“River Quaternion” by Steve Badgett
Our participating artists included Steve Badgett, Cabin-Time, Alyse Emdur and Michael Parker, Butchy Fuego and the Seeing Trails Division of Fine Arts, Kathleen Johnson and Mark So, Alison Kinney, Daniel Nickerson, Cyrus Smith, and Matt Takiff, Nicole Lavelle, Charlie Macquarie, Allan McCollum, Jordan Topiel Paul and J. Gordon Faylor, Ephraim, Kiersten, and Raivo Puusemp, and Bennett Williamson.
Thanks to our local volunteers and partners: Allen Burns, Dunham Melons, Gas-N-Go, Green River Thrift Store, PACT, Robbers Roost Motel, and Shady Acres.
Thanks to our wonderful crew of volunteers who made this weekend run so smoothly: Andrea Bacigalupo, Paulina Berczynski, Cari Carmean, Matthew Dannevik, Bob Dornberger, Luke Forsyth, Leah Gallant, Adam Geremia, Marisa Goedhart, Bill Morrison, Joelle Neuenschwander, Antonia, Julia Schenck, and Sophie Trauberman.
HDTS: Epicenter was made possible with support from the National Endowment for the Arts (Art Works–Design), Andy Warhol Foundation for the Visual Arts, Utah Division of Arts and Museums, Emery County Travel Board, and the Sorenson Legacy Foundation.
Epicenter and High Desert Test Sites (HDTS) are co-hosting HDTS: Epicenter on October 9-12, 2015. HDTS: Epicenter is a collaborative curation of 12 artists’ projects, along with many regional points of interest and programs in diverse locations in and around the rural Utah community of Green River, Utah.
Our 12 featured artists:
Alyse Emdur & Michael Parker
Kathleen Johnson & Mark So
Jordan Topiel Paul & J. Gordon Faylor
The Puusemp Family (Ephraim, Kiersten & Raivo Puusemp)
Cyrus Smith, Alison Kinney, Daniel Nickerson & Matt Takiff
…stay tuned for more!
HDTS is a non-profit organization located in Joshua Tree, CA, that supports immersive experiences and exchanges between artists, critical thinkers, and general audiences – challenging all to expand their definition of art to take on new areas of relevancy.
Epicenter is a non-profit organization located in Green River, that provides housing and business resources and promotes the arts to accentuate Green River’s rural pride and pioneering spirit.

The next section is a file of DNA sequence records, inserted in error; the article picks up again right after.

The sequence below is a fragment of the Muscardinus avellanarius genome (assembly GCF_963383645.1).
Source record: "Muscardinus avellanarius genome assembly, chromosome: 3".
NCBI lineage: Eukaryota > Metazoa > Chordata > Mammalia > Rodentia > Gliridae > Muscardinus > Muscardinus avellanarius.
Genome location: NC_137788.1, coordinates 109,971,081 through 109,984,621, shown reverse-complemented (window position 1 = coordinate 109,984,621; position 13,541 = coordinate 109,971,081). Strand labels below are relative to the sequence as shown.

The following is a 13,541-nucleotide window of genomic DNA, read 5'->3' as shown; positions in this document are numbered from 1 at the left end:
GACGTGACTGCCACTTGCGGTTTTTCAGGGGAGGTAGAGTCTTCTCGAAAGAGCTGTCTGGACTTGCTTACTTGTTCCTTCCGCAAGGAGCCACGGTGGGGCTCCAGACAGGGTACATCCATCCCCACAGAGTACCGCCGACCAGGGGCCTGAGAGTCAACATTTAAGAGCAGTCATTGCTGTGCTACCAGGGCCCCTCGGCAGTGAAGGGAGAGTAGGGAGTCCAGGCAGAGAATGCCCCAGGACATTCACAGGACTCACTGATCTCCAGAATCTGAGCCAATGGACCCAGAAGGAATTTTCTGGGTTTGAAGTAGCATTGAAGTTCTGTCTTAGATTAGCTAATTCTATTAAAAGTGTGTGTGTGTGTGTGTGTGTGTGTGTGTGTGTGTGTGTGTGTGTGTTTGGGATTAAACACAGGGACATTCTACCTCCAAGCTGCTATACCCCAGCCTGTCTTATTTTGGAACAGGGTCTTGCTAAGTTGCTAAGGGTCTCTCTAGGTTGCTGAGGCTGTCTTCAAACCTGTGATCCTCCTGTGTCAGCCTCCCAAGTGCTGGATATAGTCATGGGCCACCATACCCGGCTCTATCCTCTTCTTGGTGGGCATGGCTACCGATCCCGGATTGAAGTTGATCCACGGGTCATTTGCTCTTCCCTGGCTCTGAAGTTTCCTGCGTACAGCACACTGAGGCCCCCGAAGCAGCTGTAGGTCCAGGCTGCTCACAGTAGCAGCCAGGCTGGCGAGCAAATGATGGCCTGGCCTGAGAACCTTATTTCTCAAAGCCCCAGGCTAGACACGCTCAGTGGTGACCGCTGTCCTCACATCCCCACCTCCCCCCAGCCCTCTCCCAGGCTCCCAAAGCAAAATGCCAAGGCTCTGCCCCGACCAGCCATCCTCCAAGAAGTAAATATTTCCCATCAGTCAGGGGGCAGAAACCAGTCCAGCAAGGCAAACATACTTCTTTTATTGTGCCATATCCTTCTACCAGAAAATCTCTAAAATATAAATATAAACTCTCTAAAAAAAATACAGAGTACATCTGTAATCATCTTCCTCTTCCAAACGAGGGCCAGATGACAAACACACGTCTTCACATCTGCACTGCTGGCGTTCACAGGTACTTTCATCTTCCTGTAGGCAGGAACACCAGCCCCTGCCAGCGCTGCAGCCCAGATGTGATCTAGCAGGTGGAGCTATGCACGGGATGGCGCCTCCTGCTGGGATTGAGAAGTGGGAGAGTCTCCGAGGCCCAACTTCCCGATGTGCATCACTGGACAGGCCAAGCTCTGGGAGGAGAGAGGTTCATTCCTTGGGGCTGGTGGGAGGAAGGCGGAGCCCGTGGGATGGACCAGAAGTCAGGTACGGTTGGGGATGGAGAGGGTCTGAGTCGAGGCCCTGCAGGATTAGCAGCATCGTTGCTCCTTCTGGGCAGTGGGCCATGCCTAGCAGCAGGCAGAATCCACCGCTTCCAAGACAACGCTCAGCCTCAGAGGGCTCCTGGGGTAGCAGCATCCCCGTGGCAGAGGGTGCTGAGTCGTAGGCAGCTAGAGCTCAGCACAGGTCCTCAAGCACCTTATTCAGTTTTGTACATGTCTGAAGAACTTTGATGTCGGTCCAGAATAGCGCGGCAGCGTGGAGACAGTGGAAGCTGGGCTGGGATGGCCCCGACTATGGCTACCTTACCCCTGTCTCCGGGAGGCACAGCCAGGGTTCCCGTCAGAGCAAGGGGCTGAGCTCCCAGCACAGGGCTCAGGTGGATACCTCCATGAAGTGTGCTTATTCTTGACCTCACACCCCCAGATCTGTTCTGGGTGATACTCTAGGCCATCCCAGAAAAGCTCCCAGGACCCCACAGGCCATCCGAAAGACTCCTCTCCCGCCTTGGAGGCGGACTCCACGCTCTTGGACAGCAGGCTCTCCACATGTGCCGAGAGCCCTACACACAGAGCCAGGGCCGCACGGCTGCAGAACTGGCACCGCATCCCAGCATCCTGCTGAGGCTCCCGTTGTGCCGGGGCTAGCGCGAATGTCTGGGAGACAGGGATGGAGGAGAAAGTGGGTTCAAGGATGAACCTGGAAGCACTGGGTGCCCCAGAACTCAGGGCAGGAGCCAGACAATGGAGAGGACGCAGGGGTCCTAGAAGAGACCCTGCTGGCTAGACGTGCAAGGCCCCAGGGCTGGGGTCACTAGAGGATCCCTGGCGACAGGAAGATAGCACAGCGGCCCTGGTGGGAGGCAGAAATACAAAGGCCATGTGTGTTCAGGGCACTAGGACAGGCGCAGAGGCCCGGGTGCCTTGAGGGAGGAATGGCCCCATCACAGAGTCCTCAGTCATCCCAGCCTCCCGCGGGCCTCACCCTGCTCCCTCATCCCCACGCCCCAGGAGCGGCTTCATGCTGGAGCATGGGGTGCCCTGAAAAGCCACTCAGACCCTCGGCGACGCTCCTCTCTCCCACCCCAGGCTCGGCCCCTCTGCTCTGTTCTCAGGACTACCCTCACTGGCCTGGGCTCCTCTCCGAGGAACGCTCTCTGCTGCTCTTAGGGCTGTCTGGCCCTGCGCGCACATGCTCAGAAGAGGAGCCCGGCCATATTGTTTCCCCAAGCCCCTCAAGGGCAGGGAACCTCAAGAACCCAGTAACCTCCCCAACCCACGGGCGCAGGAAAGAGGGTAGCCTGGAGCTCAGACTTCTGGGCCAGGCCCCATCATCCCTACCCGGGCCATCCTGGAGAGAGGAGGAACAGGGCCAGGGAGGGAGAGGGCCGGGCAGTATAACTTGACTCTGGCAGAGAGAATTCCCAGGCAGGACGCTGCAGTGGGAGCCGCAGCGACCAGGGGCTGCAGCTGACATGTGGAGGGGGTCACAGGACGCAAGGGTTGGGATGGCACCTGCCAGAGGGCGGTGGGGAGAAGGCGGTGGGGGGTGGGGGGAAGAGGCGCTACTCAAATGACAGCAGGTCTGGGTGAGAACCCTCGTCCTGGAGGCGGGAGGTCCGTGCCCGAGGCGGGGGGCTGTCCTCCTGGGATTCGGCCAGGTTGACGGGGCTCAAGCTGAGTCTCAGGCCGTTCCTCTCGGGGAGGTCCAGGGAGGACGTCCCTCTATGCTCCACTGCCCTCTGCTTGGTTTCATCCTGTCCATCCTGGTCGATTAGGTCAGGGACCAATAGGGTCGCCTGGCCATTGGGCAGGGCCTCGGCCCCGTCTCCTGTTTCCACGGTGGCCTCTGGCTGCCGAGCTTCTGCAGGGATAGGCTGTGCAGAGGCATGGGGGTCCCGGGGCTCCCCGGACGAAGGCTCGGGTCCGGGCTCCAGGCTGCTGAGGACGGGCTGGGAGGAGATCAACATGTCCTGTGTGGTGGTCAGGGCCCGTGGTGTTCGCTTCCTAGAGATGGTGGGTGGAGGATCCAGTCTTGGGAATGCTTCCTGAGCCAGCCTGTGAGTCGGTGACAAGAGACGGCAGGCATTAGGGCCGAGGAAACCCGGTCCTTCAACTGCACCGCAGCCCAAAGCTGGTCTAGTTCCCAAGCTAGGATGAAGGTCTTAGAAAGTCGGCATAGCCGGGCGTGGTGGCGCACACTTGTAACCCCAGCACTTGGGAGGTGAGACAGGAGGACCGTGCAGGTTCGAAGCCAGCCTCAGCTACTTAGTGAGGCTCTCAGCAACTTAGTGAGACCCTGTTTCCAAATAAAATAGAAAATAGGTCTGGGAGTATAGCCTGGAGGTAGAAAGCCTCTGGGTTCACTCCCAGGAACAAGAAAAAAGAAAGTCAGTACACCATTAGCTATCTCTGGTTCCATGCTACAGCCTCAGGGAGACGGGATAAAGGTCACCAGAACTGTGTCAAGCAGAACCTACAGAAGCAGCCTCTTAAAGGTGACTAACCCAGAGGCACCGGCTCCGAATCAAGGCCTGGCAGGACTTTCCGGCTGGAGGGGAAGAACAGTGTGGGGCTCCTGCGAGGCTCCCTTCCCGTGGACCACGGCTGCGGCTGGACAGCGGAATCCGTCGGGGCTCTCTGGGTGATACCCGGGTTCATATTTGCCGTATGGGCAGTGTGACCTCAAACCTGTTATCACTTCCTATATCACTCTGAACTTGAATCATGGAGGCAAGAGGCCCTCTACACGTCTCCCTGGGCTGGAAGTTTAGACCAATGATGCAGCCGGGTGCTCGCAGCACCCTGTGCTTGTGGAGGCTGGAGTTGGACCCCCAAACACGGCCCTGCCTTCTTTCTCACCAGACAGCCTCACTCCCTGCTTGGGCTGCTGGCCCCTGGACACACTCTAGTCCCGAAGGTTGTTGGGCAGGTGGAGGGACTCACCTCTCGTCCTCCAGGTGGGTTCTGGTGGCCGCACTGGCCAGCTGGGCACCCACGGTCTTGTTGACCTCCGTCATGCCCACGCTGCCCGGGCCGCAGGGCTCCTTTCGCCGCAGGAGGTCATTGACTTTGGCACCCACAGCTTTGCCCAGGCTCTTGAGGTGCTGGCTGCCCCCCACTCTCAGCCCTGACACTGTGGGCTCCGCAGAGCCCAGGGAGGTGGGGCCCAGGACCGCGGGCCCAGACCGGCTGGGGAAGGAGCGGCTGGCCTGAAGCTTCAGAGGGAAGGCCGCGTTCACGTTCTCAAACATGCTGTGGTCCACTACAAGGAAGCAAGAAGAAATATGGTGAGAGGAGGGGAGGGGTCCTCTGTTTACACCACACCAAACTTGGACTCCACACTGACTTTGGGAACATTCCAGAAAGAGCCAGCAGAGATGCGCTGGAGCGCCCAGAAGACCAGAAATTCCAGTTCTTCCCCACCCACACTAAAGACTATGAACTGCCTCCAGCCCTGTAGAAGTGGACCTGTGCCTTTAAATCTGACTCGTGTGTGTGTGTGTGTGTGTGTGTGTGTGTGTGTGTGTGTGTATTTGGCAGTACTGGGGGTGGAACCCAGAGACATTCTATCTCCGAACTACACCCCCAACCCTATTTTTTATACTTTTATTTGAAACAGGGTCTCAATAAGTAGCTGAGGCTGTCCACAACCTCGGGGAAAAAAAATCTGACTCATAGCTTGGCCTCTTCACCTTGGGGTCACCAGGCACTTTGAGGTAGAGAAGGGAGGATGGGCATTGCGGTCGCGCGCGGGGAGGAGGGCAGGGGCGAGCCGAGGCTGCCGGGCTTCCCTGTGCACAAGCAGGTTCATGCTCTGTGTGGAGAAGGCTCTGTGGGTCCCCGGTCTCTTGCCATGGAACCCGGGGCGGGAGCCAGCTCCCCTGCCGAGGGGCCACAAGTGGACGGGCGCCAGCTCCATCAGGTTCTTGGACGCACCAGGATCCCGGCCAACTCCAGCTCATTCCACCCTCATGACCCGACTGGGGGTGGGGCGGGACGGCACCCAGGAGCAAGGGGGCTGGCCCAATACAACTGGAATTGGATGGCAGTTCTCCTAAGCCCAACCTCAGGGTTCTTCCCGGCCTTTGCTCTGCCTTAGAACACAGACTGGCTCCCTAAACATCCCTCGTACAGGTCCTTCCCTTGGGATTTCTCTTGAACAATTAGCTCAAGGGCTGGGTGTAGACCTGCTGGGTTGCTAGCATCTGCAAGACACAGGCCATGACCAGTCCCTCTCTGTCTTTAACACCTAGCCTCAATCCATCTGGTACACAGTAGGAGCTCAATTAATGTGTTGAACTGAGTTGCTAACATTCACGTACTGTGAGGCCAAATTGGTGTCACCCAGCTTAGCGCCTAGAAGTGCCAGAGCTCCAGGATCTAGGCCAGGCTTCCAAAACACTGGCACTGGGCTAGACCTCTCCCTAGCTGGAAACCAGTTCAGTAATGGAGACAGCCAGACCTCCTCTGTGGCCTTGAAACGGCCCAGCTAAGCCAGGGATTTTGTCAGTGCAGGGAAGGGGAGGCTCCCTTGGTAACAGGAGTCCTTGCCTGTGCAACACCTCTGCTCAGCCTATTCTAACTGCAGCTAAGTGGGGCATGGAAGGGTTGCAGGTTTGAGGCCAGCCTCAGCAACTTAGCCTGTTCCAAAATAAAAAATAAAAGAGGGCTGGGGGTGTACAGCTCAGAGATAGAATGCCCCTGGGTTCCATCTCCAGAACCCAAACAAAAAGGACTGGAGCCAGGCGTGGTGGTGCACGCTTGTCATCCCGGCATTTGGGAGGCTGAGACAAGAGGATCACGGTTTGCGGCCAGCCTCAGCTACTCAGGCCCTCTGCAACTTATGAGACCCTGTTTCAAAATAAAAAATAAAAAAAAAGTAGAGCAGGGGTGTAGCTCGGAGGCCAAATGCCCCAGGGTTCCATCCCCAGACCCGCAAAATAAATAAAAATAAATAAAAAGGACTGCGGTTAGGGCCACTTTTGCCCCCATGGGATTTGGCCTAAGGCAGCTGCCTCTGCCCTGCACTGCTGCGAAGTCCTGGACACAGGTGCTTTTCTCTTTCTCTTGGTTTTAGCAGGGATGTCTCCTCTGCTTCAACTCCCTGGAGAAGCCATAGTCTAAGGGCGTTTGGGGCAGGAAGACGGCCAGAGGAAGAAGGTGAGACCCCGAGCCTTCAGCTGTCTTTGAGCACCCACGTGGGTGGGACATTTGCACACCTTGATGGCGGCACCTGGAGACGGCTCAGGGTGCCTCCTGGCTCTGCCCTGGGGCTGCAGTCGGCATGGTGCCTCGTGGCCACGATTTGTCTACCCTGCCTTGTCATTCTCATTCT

This project is made possible through support from the Andy Warhol Foundation for the Visual Arts, the Utah Division of Arts & Museums, the National Endowment for the Arts, Utah’s Emery County Travel Board, and the Robber’s Roost Motel.
Last August, Epicenter had the pleasure of collaborating with the folks at Cabin-Time to bring fifteen artists to Green River to set up camp north of town in Desolation Canyon. Surrounded by sky and canyon on the banks of the Green, the residents had plenty to explore and inspire them. In addition to creating a stunning short film documenting the experience, Cabin-Time has curated a Field Guide comprised of work from all the participants including Epicenter. The guide was made in collaboration with Issue Press, an independent publishing house and print shop based in Grand Rapids, Michigan. To say that you should purchase a copy of this beautifully made Field Guide is an understatement, get Cabin-Time in your life today. Hey, maybe you could read it on the beach.
Field Guide Specifications
Process: 2-color (purple and orange) risograph interiors on 9 different 70#t French Paper Co. Pop-Tone papers, 1-color cover on 100#c French Paper Co. Pop-Tone Orange Fizz paper; Wire-o binding
Dimensions: 5″ x 7″
Edition Size: 150
Cabin-Time 5 included a few past and future Epicenter collaborators: Charlotte X.C. Sullivan (Epicenter’s Frontier Fellowship Coordinator), Cyrus W. Smith (January 2014 Frontier Fellow), and Mary Rothlisberger (April 2014 Frontier Fellow). We look forward to further strengthening the connections between Cabin-Time and Epicenter. Future fun and forever beach days.